"Just as when we built the Cobalt and the GTO, the NHRA has been a part of this process from the very beginning," Engel said. "We have an excellent working relationship with the NHRA and they've been great to work on everything we've done with them."
Following the second test, the plug was transported to Roush Industries in nearby Livonia, Mich., where the Pro Stock molds were made that would be used to create the actual body panels. But before the molds could be made, a considerable amount of additional prep and finish work had to be completed to make sure the body was perfectly smooth and symmetrical from left side to right side. Coats of sealer and primer were then applied to the plug to get it ready for the construction of the first body-panel molds.
"Like the Cobalt, the GXP was designed without using CAD," Engel said, "and therefore, making it perfectly symmetrical was very, very challenging. There was a lot of prep work that needed to be done. When you do things in CAD, you can basically cut a line down the center of the car lengthwise, take either the right side or the left side, make a mirror image of it in CAD and put it on the other side of the car. That gives you a perfectly symmetrical car. But when you do it by hand, like we did with the Cobalt and the GXP, the only way to make sure it's symmetrical is by making templates and taking them from one side of the car to the other to make sure they're identical – and they have to be absolutely spot-on perfect.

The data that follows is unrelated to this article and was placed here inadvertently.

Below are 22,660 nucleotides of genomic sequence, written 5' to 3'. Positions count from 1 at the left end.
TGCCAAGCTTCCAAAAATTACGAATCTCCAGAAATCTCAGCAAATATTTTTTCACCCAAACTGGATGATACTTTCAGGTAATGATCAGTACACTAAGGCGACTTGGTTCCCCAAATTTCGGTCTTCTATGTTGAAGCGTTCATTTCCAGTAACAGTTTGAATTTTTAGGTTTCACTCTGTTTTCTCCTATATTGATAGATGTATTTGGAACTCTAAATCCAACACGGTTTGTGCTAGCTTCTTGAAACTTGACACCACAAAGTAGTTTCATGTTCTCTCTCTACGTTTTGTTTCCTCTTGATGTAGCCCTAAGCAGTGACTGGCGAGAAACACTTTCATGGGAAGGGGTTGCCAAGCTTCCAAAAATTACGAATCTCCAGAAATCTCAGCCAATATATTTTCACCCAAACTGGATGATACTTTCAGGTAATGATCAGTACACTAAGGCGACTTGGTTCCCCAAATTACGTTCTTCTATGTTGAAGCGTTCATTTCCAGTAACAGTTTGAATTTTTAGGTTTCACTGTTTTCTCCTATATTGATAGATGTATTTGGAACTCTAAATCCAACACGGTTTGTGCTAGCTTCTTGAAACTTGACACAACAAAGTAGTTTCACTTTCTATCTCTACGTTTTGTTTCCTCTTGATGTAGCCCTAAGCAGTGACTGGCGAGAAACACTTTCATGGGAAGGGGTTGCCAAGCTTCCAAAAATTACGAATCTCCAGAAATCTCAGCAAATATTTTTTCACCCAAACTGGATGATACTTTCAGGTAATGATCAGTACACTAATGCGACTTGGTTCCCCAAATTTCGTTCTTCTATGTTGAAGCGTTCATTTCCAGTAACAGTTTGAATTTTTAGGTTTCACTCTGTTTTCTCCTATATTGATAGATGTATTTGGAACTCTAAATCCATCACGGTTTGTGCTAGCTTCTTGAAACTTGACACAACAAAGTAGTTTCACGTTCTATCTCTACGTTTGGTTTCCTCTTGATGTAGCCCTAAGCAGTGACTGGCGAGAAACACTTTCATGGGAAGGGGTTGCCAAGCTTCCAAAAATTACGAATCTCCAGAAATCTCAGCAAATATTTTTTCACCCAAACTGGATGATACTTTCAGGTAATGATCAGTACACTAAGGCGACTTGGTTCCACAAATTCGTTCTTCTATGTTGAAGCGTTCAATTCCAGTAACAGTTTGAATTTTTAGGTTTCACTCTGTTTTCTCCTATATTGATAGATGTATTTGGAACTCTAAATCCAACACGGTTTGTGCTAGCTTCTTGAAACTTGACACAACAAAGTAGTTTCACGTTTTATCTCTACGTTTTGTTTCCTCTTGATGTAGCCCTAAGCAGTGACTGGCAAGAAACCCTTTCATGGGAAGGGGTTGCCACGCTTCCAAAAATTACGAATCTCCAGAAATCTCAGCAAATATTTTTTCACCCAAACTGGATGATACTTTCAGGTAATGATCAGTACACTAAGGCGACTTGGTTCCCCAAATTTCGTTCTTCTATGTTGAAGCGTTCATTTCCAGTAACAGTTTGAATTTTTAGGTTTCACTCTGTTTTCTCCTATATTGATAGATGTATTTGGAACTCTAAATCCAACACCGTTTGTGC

"You can get into a situation where if the body isn't perfectly smooth, it won't look good coming out of the molds. Secondly, there's always an issue of getting the molds off when you first make them because you don't want the molds to stick to the plug. That's why you have to put layers of sealer and primer on it just to make sure the mold won't stick to it when you make the molds."
After the body panel molds were completed, Roush then created a GXP body that was shipped back to Don Ness Racecraft where it was mounted to a chassis.
"It used to be that when the chassis guys got the body there were lots of small pieces," Engel said. "There were front fenders and hoods and front fascia, but when we did the Cobalt we went to what we call a one-piece body. That's a little bit of a misnomer, it's not really one piece, but it's a lot fewer pieces than it used to be. We combined some of the pieces, for example the front clip, it's all one big piece as opposed to a hood, a front fender, a left front fender, a right front fender, and a fascia. Now it's just one piece which makes it easier to mount and work with the car."